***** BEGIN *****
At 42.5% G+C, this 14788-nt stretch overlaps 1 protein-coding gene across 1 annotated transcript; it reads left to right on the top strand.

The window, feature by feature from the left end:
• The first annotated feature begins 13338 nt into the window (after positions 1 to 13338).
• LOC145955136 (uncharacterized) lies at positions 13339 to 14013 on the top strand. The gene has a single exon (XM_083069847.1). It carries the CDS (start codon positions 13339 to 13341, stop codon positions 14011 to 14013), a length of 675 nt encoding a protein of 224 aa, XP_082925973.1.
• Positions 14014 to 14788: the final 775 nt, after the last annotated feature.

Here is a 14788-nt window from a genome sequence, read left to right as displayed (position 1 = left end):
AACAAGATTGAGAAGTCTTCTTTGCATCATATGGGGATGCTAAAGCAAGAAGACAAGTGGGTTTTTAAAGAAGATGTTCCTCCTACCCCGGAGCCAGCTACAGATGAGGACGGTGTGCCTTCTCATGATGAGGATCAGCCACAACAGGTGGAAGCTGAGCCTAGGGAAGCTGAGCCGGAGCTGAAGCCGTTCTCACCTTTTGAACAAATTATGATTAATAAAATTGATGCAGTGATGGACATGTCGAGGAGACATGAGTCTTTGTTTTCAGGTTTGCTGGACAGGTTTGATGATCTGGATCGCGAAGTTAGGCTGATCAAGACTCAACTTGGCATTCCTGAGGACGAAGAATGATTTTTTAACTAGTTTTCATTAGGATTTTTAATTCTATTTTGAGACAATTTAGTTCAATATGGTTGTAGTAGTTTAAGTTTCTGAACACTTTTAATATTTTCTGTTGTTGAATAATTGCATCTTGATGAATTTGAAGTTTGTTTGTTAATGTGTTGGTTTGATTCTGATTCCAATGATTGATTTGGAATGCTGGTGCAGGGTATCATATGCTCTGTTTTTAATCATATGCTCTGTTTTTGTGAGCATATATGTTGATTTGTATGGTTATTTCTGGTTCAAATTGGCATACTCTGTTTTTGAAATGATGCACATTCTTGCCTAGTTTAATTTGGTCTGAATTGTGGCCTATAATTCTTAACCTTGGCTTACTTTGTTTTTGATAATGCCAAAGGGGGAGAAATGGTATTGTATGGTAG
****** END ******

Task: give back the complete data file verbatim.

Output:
At 42.5% G+C, this 14788-nt stretch overlaps 1 protein-coding gene across 1 annotated transcript; it reads left to right on the top strand.

The window, feature by feature from the left end:
• The first annotated feature begins 13338 nt into the window (after positions 1 to 13338).
• LOC145955136 (uncharacterized) lies at positions 13339 to 14013 on the top strand. The gene has a single exon (XM_083069847.1). It carries the CDS (start codon positions 13339 to 13341, stop codon positions 14011 to 14013), a length of 675 nt encoding a protein of 224 aa, XP_082925973.1.
• Positions 14014 to 14788: the final 775 nt, after the last annotated feature.

Here is a 14788-nt window from a genome sequence, read left to right as displayed (position 1 = left end):
AACAAGATTGAGAAGTCTTCTTTGCATCATATGGGGATGCTAAAGCAAGAAGACAAGTGGGTTTTTAAAGAAGATGTTCCTCCTACCCCGGAGCCAGCTACAGATGAGGACGGTGTGCCTTCTCATGATGAGGATCAGCCACAACAGGTGGAAGCTGAGCCTAGGGAAGCTGAGCCGGAGCTGAAGCCGTTCTCACCTTTTGAACAAATTATGATTAATAAAATTGATGCAGTGATGGACATGTCGAGGAGACATGAGTCTTTGTTTTCAGGTTTGCTGGACAGGTTTGATGATCTGGATCGCGAAGTTAGGCTGATCAAGACTCAACTTGGCATTCCTGAGGACGAAGAATGATTTTTTAACTAGTTTTCATTAGGATTTTTAATTCTATTTTGAGACAATTTAGTTCAATATGGTTGTAGTAGTTTAAGTTTCTGAACACTTTTAATATTTTCTGTTGTTGAATAATTGCATCTTGATGAATTTGAAGTTTGTTTGTTAATGTGTTGGTTTGATTCTGATTCCAATGATTGATTTGGAATGCTGGTGCAGGGTATCATATGCTCTGTTTTTAATCATATGCTCTGTTTTTGTGAGCATATATGTTGATTTGTATGGTTATTTCTGGTTCAAATTGGCATACTCTGTTTTTGAAATGATGCACATTCTTGCCTAGTTTAATTTGGTCTGAATTGTGGCCTATAATTCTTAACCTTGGCTTACTTTGTTTTTGATAATGCCAAAGGGGGAGAAATGGTATTGTATGGTAG